Previously referred to as ‘manic-depressive’, bipolar disorders cause shifts in energy, mood and the ability to carry out everyday tasks. The mood shifts can range from periods of elated, energized behavior (manic episodes) or less extreme manic episodes (hypomanic episodes), to periods of sadness and feeling hopeless (depressive episodes).
These episodes partly characterize the four main types of bipolar disorders:
- Bipolar I: This condition is characterized by manic episodes lasting seven days or longer, or by severe manic symptoms that result in hospitalization. There are usually depressive episodes too, which will last two weeks or more. It is also possible that the patient will have simultaneous depressive and manic episodes
- Bipolar II: This form is marked by a pattern of hypomanic and depressive episodes, but not the full-blown manic episodes seen in Bipolar 1.
- Cyclothymic disorder: This is a condition characterized by many periods of hypomanic and depressive symptoms lasting for two years and more (or, in the case of children and adolescents, for a year or longer), but not meeting the requirements to be classified as a ‘hypomanic episode’ and a ‘depressive episode’.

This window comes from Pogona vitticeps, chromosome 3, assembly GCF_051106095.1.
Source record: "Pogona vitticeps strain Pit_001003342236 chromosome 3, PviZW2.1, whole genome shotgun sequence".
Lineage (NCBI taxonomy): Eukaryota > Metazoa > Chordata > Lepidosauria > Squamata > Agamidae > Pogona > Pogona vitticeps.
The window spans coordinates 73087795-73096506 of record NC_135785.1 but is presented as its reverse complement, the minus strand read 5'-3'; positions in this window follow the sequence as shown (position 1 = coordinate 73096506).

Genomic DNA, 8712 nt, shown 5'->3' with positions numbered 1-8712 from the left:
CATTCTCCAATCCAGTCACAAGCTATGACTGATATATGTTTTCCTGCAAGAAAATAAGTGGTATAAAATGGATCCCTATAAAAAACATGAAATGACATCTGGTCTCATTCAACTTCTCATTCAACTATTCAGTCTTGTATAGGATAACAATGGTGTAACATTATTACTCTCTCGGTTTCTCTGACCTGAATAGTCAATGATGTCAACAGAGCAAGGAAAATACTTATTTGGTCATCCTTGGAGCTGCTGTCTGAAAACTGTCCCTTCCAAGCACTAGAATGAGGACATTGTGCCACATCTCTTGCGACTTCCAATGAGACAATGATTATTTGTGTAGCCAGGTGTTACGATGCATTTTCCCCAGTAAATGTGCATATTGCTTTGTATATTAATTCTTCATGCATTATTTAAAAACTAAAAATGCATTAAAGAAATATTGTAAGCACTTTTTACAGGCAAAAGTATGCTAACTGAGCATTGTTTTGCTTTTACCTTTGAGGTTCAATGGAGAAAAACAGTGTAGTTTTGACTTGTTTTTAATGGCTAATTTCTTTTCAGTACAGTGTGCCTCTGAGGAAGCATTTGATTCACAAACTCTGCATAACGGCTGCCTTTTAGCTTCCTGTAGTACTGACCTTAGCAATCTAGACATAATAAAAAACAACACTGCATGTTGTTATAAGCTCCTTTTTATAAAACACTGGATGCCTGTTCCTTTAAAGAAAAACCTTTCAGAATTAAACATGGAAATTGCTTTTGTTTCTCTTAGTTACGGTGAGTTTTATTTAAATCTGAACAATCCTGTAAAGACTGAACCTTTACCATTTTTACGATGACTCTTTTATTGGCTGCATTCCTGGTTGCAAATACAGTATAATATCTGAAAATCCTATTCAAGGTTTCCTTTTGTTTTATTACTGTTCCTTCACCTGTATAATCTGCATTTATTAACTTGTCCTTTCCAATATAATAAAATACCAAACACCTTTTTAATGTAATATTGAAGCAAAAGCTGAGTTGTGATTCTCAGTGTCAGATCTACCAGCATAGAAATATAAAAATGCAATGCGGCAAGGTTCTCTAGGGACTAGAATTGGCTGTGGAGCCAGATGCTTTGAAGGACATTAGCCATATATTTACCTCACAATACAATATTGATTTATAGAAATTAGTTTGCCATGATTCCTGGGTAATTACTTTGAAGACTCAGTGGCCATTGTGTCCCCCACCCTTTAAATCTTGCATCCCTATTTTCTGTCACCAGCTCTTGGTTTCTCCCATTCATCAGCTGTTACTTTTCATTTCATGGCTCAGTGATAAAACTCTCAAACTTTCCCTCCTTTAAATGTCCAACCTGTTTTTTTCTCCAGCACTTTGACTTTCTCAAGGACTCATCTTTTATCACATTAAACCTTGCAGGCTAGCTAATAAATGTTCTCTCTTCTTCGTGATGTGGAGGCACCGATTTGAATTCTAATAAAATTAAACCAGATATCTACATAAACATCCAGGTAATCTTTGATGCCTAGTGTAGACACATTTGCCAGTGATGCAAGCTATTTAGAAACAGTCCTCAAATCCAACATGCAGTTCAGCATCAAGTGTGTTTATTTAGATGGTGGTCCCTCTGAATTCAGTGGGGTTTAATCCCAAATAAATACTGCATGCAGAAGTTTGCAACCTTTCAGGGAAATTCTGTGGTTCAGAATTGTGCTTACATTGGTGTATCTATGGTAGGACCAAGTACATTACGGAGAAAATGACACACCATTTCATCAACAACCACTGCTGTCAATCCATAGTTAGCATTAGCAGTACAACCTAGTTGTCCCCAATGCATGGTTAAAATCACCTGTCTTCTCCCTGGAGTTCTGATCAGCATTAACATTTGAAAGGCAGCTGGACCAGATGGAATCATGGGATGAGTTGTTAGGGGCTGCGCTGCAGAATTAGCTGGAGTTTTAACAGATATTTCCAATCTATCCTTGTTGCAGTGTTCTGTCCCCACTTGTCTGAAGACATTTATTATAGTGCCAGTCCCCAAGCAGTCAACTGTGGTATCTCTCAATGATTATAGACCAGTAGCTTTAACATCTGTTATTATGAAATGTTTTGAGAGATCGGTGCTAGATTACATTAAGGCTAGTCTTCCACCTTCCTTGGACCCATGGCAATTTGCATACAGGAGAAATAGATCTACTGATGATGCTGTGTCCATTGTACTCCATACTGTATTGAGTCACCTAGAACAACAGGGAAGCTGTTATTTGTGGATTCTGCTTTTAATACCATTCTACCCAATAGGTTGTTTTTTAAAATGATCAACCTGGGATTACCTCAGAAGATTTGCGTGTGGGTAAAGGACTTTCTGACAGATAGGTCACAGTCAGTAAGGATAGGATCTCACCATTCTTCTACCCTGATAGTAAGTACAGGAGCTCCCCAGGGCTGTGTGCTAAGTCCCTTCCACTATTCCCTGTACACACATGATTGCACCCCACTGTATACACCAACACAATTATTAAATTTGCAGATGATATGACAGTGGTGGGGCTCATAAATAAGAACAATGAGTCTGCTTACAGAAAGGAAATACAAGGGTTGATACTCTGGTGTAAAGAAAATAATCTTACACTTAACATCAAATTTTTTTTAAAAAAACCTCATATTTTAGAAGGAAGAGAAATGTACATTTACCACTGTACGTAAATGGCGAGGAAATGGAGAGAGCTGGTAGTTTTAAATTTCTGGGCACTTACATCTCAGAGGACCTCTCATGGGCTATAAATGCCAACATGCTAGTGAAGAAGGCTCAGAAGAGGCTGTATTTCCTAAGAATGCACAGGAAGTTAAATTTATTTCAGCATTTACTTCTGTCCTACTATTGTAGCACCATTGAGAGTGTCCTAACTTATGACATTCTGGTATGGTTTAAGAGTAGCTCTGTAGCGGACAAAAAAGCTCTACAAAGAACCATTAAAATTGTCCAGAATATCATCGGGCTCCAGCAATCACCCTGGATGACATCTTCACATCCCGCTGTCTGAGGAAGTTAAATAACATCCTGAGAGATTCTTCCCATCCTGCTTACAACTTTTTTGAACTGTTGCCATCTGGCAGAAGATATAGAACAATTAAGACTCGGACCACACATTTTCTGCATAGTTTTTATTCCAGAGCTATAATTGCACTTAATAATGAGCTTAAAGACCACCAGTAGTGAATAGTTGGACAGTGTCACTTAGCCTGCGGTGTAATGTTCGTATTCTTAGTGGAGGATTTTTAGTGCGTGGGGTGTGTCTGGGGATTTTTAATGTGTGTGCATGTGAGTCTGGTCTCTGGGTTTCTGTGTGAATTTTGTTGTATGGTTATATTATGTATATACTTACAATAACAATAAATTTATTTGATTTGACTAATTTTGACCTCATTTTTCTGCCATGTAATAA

- Other Specified and Unspecified Bipolar and Related Disorders: These conditions have bipolar disorder symptoms but do not match the categories listed above.
While medication can help in treating bipolar disorders, continuous psychotherapy is essential to help sufferers accept and understand the personal and social disruptions of previous episodes, and to cope better with future ones.
Specific forms of psychotherapy have been shown to enhance functioning and recovery, and these include cognitive-behavioral therapy, interpersonal/social rhythm therapy, family therapy, and group therapy.
Another way of seeing a psychologist is helpful is that the patient often is in denial about the problem, so might avoid taking their medication, whereas a psychologist can help them see the reality of the situation.